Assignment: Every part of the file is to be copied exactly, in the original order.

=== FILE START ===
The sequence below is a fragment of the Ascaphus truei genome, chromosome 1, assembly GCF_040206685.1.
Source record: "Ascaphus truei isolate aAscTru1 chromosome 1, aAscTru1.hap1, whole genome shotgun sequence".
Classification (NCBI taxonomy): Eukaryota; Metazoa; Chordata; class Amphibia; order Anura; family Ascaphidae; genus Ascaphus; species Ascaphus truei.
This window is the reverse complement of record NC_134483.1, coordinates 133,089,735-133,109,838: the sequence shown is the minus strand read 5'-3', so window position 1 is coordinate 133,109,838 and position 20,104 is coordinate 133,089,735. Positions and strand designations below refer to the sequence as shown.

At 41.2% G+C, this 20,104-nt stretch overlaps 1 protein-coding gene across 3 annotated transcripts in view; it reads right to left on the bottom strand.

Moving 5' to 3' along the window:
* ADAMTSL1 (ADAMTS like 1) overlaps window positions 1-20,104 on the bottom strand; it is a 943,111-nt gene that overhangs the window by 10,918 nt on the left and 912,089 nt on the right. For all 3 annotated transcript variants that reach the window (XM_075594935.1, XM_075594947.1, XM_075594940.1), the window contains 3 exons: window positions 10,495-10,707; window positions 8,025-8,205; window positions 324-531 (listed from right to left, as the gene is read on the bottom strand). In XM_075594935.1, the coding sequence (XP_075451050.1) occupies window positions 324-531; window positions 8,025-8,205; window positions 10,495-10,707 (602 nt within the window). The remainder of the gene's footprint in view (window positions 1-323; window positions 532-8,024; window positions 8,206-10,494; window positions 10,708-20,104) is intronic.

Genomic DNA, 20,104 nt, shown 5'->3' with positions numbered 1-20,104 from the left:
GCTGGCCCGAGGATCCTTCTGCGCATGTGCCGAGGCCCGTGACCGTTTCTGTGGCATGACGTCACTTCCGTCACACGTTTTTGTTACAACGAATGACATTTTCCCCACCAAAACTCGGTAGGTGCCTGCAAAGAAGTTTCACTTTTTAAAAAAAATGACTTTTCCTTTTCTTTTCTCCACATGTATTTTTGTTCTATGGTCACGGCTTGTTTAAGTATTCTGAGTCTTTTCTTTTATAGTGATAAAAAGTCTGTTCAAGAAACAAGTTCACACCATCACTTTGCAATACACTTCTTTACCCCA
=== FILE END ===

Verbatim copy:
The sequence below is a fragment of the Ascaphus truei genome, chromosome 1, assembly GCF_040206685.1.
Source record: "Ascaphus truei isolate aAscTru1 chromosome 1, aAscTru1.hap1, whole genome shotgun sequence".
Classification (NCBI taxonomy): Eukaryota; Metazoa; Chordata; class Amphibia; order Anura; family Ascaphidae; genus Ascaphus; species Ascaphus truei.
This window is the reverse complement of record NC_134483.1, coordinates 133,089,735-133,109,838: the sequence shown is the minus strand read 5'-3', so window position 1 is coordinate 133,109,838 and position 20,104 is coordinate 133,089,735. Positions and strand designations below refer to the sequence as shown.

At 41.2% G+C, this 20,104-nt stretch overlaps 1 protein-coding gene across 3 annotated transcripts in view; it reads right to left on the bottom strand.

Moving 5' to 3' along the window:
* ADAMTSL1 (ADAMTS like 1) overlaps window positions 1-20,104 on the bottom strand; it is a 943,111-nt gene that overhangs the window by 10,918 nt on the left and 912,089 nt on the right. For all 3 annotated transcript variants that reach the window (XM_075594935.1, XM_075594947.1, XM_075594940.1), the window contains 3 exons: window positions 10,495-10,707; window positions 8,025-8,205; window positions 324-531 (listed from right to left, as the gene is read on the bottom strand). In XM_075594935.1, the coding sequence (XP_075451050.1) occupies window positions 324-531; window positions 8,025-8,205; window positions 10,495-10,707 (602 nt within the window). The remainder of the gene's footprint in view (window positions 1-323; window positions 532-8,024; window positions 8,206-10,494; window positions 10,708-20,104) is intronic.

Genomic DNA, 20,104 nt, shown 5'->3' with positions numbered 1-20,104 from the left:
GCTGGCCCGAGGATCCTTCTGCGCATGTGCCGAGGCCCGTGACCGTTTCTGTGGCATGACGTCACTTCCGTCACACGTTTTTGTTACAACGAATGACATTTTCCCCACCAAAACTCGGTAGGTGCCTGCAAAGAAGTTTCACTTTTTAAAAAAAATGACTTTTCCTTTTCTTTTCTCCACATGTATTTTTGTTCTATGGTCACGGCTTGTTTAAGTATTCTGAGTCTTTTCTTTTATAGTGATAAAAAGTCTGTTCAAGAAACAAGTTCACACCATCACTTTGCAATACACTTCTTTACCCCA